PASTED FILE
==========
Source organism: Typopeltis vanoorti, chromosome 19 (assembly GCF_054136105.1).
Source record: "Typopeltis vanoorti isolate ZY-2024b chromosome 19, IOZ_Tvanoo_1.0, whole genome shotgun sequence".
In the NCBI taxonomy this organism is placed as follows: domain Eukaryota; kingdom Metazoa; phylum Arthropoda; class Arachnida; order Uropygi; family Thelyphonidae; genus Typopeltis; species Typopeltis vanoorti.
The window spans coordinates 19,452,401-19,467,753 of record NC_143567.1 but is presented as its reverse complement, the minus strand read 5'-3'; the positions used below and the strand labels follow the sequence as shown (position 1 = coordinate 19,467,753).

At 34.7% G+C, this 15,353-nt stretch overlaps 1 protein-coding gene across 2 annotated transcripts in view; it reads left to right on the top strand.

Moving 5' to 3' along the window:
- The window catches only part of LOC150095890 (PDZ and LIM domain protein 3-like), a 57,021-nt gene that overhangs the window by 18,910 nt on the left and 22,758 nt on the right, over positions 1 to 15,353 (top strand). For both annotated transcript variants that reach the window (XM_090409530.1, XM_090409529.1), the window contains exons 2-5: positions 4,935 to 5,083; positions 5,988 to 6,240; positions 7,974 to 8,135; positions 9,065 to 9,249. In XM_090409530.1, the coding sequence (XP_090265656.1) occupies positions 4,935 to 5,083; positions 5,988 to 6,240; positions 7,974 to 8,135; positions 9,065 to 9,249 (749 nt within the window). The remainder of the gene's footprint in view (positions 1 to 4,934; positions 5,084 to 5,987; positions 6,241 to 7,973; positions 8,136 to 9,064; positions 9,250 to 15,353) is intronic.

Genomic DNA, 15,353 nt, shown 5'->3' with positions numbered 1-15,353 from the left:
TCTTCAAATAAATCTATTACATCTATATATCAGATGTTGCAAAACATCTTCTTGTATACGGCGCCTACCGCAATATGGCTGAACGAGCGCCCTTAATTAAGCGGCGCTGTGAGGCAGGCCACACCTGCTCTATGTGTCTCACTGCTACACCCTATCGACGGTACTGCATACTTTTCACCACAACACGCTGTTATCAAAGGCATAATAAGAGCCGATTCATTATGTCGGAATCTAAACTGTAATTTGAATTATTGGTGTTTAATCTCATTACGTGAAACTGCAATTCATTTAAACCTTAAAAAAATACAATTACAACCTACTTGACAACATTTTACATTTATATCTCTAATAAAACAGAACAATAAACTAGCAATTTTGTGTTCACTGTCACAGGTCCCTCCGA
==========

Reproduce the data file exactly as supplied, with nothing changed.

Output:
Source organism: Typopeltis vanoorti, chromosome 19 (assembly GCF_054136105.1).
Source record: "Typopeltis vanoorti isolate ZY-2024b chromosome 19, IOZ_Tvanoo_1.0, whole genome shotgun sequence".
In the NCBI taxonomy this organism is placed as follows: domain Eukaryota; kingdom Metazoa; phylum Arthropoda; class Arachnida; order Uropygi; family Thelyphonidae; genus Typopeltis; species Typopeltis vanoorti.
The window spans coordinates 19,452,401-19,467,753 of record NC_143567.1 but is presented as its reverse complement, the minus strand read 5'-3'; the positions used below and the strand labels follow the sequence as shown (position 1 = coordinate 19,467,753).

At 34.7% G+C, this 15,353-nt stretch overlaps 1 protein-coding gene across 2 annotated transcripts in view; it reads left to right on the top strand.

Moving 5' to 3' along the window:
- The window catches only part of LOC150095890 (PDZ and LIM domain protein 3-like), a 57,021-nt gene that overhangs the window by 18,910 nt on the left and 22,758 nt on the right, over positions 1 to 15,353 (top strand). For both annotated transcript variants that reach the window (XM_090409530.1, XM_090409529.1), the window contains exons 2-5: positions 4,935 to 5,083; positions 5,988 to 6,240; positions 7,974 to 8,135; positions 9,065 to 9,249. In XM_090409530.1, the coding sequence (XP_090265656.1) occupies positions 4,935 to 5,083; positions 5,988 to 6,240; positions 7,974 to 8,135; positions 9,065 to 9,249 (749 nt within the window). The remainder of the gene's footprint in view (positions 1 to 4,934; positions 5,084 to 5,987; positions 6,241 to 7,973; positions 8,136 to 9,064; positions 9,250 to 15,353) is intronic.

Genomic DNA, 15,353 nt, shown 5'->3' with positions numbered 1-15,353 from the left:
TCTTCAAATAAATCTATTACATCTATATATCAGATGTTGCAAAACATCTTCTTGTATACGGCGCCTACCGCAATATGGCTGAACGAGCGCCCTTAATTAAGCGGCGCTGTGAGGCAGGCCACACCTGCTCTATGTGTCTCACTGCTACACCCTATCGACGGTACTGCATACTTTTCACCACAACACGCTGTTATCAAAGGCATAATAAGAGCCGATTCATTATGTCGGAATCTAAACTGTAATTTGAATTATTGGTGTTTAATCTCATTACGTGAAACTGCAATTCATTTAAACCTTAAAAAAATACAATTACAACCTACTTGACAACATTTTACATTTATATCTCTAATAAAACAGAACAATAAACTAGCAATTTTGTGTTCACTGTCACAGGTCCCTCCGA